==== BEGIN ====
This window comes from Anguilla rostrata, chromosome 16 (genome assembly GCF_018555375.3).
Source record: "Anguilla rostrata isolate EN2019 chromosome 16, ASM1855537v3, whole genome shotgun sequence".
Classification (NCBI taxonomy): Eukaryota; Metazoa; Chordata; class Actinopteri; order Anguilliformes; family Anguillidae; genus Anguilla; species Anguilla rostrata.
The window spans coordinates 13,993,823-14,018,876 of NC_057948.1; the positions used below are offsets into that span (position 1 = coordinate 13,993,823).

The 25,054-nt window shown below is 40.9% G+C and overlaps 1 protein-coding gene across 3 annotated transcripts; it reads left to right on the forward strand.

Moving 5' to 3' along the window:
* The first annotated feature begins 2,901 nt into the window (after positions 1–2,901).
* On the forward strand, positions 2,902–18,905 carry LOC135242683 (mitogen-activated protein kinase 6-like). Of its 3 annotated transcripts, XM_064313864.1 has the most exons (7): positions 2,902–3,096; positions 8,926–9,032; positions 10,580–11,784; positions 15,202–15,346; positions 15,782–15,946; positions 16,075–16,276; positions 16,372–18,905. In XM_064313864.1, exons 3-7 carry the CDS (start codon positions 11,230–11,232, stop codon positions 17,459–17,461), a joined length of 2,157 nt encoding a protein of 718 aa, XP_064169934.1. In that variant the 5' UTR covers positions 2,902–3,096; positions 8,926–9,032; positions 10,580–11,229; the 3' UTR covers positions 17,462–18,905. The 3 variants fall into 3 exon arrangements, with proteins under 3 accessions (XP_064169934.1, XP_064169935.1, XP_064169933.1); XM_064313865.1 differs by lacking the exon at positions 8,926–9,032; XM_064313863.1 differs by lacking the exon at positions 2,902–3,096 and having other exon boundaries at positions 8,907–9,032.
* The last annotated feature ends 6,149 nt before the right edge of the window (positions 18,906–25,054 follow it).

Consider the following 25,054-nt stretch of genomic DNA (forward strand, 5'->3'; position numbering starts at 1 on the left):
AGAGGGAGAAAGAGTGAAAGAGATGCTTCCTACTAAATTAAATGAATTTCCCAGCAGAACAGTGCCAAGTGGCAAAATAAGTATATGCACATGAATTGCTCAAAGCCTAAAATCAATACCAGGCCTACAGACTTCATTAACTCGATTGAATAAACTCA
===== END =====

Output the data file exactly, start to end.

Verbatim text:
This window comes from Anguilla rostrata, chromosome 16 (genome assembly GCF_018555375.3).
Source record: "Anguilla rostrata isolate EN2019 chromosome 16, ASM1855537v3, whole genome shotgun sequence".
Classification (NCBI taxonomy): Eukaryota; Metazoa; Chordata; class Actinopteri; order Anguilliformes; family Anguillidae; genus Anguilla; species Anguilla rostrata.
The window spans coordinates 13,993,823-14,018,876 of NC_057948.1; the positions used below are offsets into that span (position 1 = coordinate 13,993,823).

The 25,054-nt window shown below is 40.9% G+C and overlaps 1 protein-coding gene across 3 annotated transcripts; it reads left to right on the forward strand.

Moving 5' to 3' along the window:
* The first annotated feature begins 2,901 nt into the window (after positions 1–2,901).
* On the forward strand, positions 2,902–18,905 carry LOC135242683 (mitogen-activated protein kinase 6-like). Of its 3 annotated transcripts, XM_064313864.1 has the most exons (7): positions 2,902–3,096; positions 8,926–9,032; positions 10,580–11,784; positions 15,202–15,346; positions 15,782–15,946; positions 16,075–16,276; positions 16,372–18,905. In XM_064313864.1, exons 3-7 carry the CDS (start codon positions 11,230–11,232, stop codon positions 17,459–17,461), a joined length of 2,157 nt encoding a protein of 718 aa, XP_064169934.1. In that variant the 5' UTR covers positions 2,902–3,096; positions 8,926–9,032; positions 10,580–11,229; the 3' UTR covers positions 17,462–18,905. The 3 variants fall into 3 exon arrangements, with proteins under 3 accessions (XP_064169934.1, XP_064169935.1, XP_064169933.1); XM_064313865.1 differs by lacking the exon at positions 8,926–9,032; XM_064313863.1 differs by lacking the exon at positions 2,902–3,096 and having other exon boundaries at positions 8,907–9,032.
* The last annotated feature ends 6,149 nt before the right edge of the window (positions 18,906–25,054 follow it).

Consider the following 25,054-nt stretch of genomic DNA (forward strand, 5'->3'; position numbering starts at 1 on the left):
AGAGGGAGAAAGAGTGAAAGAGATGCTTCCTACTAAATTAAATGAATTTCCCAGCAGAACAGTGCCAAGTGGCAAAATAAGTATATGCACATGAATTGCTCAAAGCCTAAAATCAATACCAGGCCTACAGACTTCATTAACTCGATTGAATAAACTCA